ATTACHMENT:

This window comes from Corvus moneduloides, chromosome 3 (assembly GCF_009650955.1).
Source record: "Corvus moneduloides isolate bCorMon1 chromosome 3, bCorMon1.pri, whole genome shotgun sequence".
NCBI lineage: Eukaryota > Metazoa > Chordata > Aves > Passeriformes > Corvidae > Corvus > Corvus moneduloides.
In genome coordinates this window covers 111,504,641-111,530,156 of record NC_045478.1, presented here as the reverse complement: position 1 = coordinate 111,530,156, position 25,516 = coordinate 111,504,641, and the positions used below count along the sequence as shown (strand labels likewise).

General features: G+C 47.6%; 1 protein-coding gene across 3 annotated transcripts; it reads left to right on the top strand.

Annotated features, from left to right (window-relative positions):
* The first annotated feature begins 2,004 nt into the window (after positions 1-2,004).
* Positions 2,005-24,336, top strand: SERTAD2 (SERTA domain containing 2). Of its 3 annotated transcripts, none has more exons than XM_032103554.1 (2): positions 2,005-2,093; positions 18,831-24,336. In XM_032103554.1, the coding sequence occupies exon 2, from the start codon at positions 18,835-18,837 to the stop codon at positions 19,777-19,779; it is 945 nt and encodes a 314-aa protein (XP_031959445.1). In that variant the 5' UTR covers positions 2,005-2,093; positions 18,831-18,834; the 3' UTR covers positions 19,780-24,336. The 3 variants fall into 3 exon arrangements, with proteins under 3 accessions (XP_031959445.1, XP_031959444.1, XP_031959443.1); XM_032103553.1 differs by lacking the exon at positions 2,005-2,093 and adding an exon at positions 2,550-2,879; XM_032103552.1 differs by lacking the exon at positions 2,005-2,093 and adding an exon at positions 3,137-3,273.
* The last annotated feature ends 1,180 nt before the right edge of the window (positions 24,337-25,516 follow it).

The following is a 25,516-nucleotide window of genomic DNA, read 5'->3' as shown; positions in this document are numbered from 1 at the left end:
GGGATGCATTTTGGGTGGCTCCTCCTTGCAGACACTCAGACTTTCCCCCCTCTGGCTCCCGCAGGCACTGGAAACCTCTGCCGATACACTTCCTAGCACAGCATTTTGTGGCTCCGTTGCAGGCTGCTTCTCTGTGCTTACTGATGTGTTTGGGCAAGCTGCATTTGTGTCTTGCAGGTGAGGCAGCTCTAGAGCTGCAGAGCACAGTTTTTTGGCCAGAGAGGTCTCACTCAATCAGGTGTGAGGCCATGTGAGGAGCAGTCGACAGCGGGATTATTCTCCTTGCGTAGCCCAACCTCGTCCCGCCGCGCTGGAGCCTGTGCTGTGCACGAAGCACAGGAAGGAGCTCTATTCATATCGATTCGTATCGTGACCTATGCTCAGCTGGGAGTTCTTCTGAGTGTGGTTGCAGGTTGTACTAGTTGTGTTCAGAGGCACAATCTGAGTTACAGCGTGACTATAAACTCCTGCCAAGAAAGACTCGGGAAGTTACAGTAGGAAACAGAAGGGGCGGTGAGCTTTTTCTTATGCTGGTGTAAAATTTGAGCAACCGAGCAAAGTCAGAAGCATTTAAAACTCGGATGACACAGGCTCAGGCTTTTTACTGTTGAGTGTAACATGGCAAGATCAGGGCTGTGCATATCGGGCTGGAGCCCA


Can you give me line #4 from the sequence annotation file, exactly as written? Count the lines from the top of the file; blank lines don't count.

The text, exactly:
In genome coordinates this window covers 111,504,641-111,530,156 of record NC_045478.1, presented here as the reverse complement: position 1 = coordinate 111,530,156, position 25,516 = coordinate 111,504,641, and the positions used below count along the sequence as shown (strand labels likewise).